second feast of St Walpurgis, or Walburga (Beltaine Eve) is one of the
main holidays during the year in both Sweden and Finland, along with
Christmas and Midsummer. Walpurgisnacht (Walpurgis night) in Germany
has been celebrated for centuries. Farmers used to place crosses and
herbs above stable doors to protect their livestock from the witches
that fly around tonight en route to their 'evil covens' on Germany's
highest mountain, the Brocken, in the Harz Mountains. German
cartographers of the 18th Century sometimes added to any map of the
Harz Mountains a few witches flying on broomstick towards the summit of
German villagers used to light fires in the
fields. Any crop illuminated by the firelight or touched by the smoke
was sure to be fertile. Or, so it is said.
stem from an ancient pagan spring festival. The deities Woden and Freya
were the parents of Spring. German people used to drink 'the drink of
love' (Trank der Mine), which supposedly had rejuvenatory powers and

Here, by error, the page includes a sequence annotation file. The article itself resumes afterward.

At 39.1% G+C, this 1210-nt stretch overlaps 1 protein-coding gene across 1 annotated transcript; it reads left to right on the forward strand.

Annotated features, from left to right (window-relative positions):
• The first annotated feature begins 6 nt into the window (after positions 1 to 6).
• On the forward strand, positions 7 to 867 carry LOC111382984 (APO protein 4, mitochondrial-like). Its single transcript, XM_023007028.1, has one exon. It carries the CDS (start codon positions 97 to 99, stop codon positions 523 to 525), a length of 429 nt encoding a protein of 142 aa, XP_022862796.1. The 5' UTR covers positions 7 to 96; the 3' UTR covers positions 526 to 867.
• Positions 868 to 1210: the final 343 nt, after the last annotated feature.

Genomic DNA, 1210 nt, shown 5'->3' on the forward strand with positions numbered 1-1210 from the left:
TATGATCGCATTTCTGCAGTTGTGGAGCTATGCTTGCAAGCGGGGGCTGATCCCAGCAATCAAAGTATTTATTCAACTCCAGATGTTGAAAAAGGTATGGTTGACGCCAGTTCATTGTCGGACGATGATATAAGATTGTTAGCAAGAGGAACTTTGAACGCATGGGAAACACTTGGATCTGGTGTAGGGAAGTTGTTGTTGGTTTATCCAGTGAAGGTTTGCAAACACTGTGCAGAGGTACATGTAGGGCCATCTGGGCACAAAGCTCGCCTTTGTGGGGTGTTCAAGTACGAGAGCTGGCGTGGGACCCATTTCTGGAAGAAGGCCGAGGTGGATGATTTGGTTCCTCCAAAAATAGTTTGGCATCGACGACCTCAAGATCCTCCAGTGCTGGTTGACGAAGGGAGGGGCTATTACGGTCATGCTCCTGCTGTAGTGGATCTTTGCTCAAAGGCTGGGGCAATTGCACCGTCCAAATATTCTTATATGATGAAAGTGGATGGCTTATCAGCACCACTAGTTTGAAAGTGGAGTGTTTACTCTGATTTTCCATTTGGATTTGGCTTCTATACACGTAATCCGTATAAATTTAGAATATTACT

today's 'May punch' (Maibowle) containing woodruff herb probably
derives from that custom.
Some believe that Walpurgisnacht
customs began when the first central Europeans were converted to
Christianity: pagans dressed up in frightening costumes to scare away
the Christians who were trying to eradicate the old beliefs. The
Church, it is said, pushed the Walpurgis cult because St Walpugis was
the protector against magic.
In Germany tonight, Walpurgis
night, witches flying to their rendezvous with the Devil take a bite
out of every church bell they pass. Householders should hide their
broomsticks or else, it's said, a witch will steal them. People
traditionally make a commotion to scare off the witches, and children's
socks are crossed on their beds for the same purpose.
witches arrive at their sabbat on brooms, cats, flying horses, goats
and even on pitchforks and shovels. Amidst thunder and lightning they
build a fire of spruce trunks which they dance around after Satan,
dressed in black velvet, makes his annual speech.
night was used by Johann Wolfgang von Goethe as the dramatic setting
for his Faust. It was also the night on which Adolf Hitler, no stranger
to occult beliefs, took his own life ...